4. The thing that I found uncomfortable about Facebook and other online applications was that in order to exist there, you have to create an online identity: choose a picture, a short description, maybe say what country you’re from, etc. After that, people get to know you by your writing, and writing is at several removes from “who you are”. I’ve met so many people in real life after getting to know them online, and only a handful were what I expected, even after years of “chatting”.

    So maybe the reason many Buddhist practitioners in particular feel uncomfortable about Facebook at first is that we are painfully aware that the virtual can never be real.

    And yet, it has real consequences. Perhaps I should expand on this sometime, but “Right Internet Use” is emphatically possible, and my answer to “would Dogen have used Facebook” was a resounding and unhesitating “yes!” 🙂

    Still, I would rather meet you in person than read a blog post 🙂

    Gassho, and thank you for “being there” in whichever form.


    • And thank you Mia for being there too. I will have to think about that virtual word. And I am glad you think Zen Master Dogen would have used Facebook. We will never know but I bet he would have gone for those, far more hygienic, stainless steel chopsticks you can get in Japan now.

      ‘Right Internet Use’. Indeed.

      • Ugh really? I was hoping that he would have stayed with wooden chopsticks from sustainable forests. Steel is so *cold* whereas wood feels like it moulds to your hands… however perhaps you’re right. 🙂

        • Yep, perhaps sustainability would have won out. I couldn’t get on with the steel chopsticks actually.

  5. Facebook. Internet. Perhaps the overwelming plus is making teaching available to those isolated or supporting those miles away. I have misgivings with these “new” modes , the lost face to face inneractions, the abilty to talk to another person and not a screen. But without the internet I might not have found Jade or Fields and would not have those topics to ponder, reflect upon nor found support that adds a light on my path. Bows

    • Dear Gay, Thanks for this. I confess to finding myself going towards and then backing away from being out there on the Internet. I guess I have become used to having a website, it has been almost ten years now.

      Facebook is something new to me and I’m not engaging simply because ‘everybody’ is on Facebook. Not at all. I do believe that the underlying sincerity and spiritual purpose that I wish to convey in my life can be conveyed via the Internet. And to the benefit of those who it will benefit.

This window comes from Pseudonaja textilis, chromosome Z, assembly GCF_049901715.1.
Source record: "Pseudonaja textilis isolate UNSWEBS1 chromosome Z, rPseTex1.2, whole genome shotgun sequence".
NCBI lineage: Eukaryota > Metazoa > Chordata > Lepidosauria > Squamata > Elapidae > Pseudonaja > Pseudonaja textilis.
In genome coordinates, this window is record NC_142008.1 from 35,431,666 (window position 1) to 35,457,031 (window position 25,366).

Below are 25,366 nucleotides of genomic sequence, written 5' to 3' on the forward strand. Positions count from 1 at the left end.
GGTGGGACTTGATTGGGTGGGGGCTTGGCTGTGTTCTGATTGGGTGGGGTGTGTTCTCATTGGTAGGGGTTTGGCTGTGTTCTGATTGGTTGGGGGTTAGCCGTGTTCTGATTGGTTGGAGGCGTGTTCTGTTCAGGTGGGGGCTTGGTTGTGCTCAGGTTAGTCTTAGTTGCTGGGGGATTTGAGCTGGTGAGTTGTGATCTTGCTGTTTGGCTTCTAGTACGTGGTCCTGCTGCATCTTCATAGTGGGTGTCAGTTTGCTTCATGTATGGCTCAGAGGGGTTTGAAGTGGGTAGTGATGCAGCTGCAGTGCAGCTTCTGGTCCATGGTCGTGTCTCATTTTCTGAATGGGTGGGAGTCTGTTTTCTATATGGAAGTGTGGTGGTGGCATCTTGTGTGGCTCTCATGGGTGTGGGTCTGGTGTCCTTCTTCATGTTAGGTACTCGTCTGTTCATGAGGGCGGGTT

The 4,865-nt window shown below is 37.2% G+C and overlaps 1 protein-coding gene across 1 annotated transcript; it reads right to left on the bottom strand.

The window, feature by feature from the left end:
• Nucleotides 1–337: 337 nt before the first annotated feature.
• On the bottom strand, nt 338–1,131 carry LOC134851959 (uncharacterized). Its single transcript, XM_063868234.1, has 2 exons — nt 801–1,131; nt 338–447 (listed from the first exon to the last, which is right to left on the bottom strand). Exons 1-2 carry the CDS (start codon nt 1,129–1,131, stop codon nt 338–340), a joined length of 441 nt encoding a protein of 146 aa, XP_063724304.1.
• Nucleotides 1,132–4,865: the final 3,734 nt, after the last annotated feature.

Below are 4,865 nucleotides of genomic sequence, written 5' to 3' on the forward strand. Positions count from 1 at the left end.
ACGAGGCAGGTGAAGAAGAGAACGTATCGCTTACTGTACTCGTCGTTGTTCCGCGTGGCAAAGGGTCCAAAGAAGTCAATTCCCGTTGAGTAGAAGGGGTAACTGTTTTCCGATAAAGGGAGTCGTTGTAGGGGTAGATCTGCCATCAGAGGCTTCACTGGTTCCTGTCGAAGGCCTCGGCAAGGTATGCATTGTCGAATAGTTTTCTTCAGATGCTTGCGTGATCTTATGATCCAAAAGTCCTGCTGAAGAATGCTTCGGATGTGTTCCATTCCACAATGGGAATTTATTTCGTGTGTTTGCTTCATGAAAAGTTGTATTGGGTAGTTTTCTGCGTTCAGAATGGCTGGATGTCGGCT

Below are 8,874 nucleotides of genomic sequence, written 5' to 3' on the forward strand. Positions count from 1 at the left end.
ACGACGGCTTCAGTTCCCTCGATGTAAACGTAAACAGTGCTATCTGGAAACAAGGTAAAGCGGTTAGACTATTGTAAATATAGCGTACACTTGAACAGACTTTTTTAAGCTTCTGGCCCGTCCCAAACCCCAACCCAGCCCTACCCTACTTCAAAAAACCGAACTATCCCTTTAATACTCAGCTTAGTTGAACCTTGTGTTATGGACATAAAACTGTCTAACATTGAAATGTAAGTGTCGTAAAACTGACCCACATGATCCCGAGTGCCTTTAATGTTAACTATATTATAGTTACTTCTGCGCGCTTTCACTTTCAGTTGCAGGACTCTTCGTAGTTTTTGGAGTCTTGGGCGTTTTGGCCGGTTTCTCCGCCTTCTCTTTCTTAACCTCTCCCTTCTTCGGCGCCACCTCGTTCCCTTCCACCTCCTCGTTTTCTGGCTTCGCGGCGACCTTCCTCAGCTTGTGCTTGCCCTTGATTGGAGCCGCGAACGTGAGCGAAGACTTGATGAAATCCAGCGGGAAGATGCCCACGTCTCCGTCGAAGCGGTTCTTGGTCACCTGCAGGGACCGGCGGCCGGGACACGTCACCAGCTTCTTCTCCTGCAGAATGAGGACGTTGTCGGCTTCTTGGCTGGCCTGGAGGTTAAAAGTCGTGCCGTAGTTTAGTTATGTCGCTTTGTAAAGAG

I am grateful for your presence Gay. You are an example of one who has benefited from what we are doing, or more correctly pointing to. We would call that the ‘important thing’.

    • Oh dear Walter, it saddens me for you to be saddened about our starting a Facebook page. Actually it is Adrienne who is administering it and I’m so grateful for that.

      You know I respect your views and sympathies and I am glad that you understand our reasons. Certainly not to become popular. I do hope what we do and I do is in the service of offering the Teaching freely. The way in which people interact with religion, or rather their ‘way into’ a religious practice has changed hugely. Even since I come to Buddhism. SO many people now can encounter Buddhism in a casual way and for those who’s hearts are touched by what they find will take a closer look. Even a small seed may take root given the right conditions. And those conditions may take time, life times, to come about.

      Anyway, please do not desert the ship. Now that would make me really sad.

    • Thank you for your reply Rev Mugo. I dont much care for Facebook…it seems more entrenched as an exercise in ego. .. But having said that it reconnected me with lost friends which is joyous But it does have potential to reach someone in a roundabout way that can ignite that spark. One never can tell how we find what we need.

      • Quite so. I first saw Rev. Master Jiyu on our local TV station in southern England. She was being interviews in a garden in the grounds of Sojiji. I was 16 years old. A seed that sprouted roots about 15 years later.